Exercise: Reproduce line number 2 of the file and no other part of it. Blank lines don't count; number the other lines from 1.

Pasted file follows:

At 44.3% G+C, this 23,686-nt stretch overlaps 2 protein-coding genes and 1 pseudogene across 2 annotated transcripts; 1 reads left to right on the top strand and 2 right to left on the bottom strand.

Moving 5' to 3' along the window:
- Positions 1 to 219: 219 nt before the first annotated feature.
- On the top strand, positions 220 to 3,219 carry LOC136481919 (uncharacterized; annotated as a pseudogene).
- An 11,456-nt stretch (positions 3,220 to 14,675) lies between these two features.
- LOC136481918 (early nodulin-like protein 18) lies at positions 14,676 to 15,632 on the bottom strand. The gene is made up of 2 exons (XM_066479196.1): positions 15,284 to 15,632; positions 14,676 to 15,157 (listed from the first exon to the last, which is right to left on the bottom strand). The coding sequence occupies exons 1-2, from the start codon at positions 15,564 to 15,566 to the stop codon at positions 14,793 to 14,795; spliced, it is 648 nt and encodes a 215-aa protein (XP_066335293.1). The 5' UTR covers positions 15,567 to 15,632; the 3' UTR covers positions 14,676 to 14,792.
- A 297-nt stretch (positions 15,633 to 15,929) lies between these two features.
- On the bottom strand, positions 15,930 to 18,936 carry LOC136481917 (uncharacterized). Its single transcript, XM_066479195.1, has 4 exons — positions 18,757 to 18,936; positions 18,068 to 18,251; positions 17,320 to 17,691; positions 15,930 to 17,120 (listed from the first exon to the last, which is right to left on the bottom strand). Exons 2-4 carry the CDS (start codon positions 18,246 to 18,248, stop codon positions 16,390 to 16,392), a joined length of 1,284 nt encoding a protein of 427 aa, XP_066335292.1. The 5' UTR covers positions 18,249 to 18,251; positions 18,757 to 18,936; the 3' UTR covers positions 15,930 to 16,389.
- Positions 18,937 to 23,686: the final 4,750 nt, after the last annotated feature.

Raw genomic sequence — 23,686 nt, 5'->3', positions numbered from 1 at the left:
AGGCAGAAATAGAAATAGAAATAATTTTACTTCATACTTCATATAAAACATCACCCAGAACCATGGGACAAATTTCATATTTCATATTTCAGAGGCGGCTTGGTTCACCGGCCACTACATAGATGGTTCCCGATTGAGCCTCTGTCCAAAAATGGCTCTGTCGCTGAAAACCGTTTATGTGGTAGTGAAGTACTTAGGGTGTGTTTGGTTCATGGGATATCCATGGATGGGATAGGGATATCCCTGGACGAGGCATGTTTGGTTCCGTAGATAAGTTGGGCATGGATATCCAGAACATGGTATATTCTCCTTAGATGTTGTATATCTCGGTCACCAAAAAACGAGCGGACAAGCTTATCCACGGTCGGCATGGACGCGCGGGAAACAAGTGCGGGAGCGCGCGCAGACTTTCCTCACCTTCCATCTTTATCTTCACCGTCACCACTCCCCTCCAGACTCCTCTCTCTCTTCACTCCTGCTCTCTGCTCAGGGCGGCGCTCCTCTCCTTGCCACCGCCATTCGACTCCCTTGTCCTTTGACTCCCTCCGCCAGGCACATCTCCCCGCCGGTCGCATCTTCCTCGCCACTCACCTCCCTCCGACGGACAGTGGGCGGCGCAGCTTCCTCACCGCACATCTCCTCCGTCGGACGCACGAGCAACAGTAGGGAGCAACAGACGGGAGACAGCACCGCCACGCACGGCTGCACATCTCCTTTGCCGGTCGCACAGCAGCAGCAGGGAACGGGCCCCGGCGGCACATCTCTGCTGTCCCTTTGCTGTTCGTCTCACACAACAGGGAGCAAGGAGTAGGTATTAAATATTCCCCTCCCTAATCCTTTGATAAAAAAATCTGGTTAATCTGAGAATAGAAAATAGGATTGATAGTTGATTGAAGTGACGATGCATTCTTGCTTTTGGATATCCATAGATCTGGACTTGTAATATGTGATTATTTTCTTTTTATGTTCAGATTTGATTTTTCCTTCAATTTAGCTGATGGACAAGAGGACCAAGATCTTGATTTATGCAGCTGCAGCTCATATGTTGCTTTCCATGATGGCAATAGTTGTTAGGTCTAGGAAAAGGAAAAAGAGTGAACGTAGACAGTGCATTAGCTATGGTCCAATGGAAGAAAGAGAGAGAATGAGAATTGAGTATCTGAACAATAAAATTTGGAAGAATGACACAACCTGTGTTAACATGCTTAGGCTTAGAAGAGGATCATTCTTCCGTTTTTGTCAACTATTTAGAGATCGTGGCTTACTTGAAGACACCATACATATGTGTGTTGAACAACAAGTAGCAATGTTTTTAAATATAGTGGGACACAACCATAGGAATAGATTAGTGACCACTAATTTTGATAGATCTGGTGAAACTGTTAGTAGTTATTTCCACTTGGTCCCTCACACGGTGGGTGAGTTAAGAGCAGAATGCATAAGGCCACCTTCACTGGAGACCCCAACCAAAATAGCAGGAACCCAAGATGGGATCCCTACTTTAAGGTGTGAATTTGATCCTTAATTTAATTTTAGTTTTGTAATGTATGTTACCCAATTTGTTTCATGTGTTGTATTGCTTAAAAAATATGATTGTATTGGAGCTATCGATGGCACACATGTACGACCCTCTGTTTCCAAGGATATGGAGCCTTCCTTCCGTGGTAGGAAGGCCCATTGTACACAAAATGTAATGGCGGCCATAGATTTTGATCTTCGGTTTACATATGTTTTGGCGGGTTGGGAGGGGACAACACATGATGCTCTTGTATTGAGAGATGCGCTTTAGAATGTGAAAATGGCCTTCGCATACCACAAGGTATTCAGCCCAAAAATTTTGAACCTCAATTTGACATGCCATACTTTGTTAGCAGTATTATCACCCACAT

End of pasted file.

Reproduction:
Moving 5' to 3' along the window: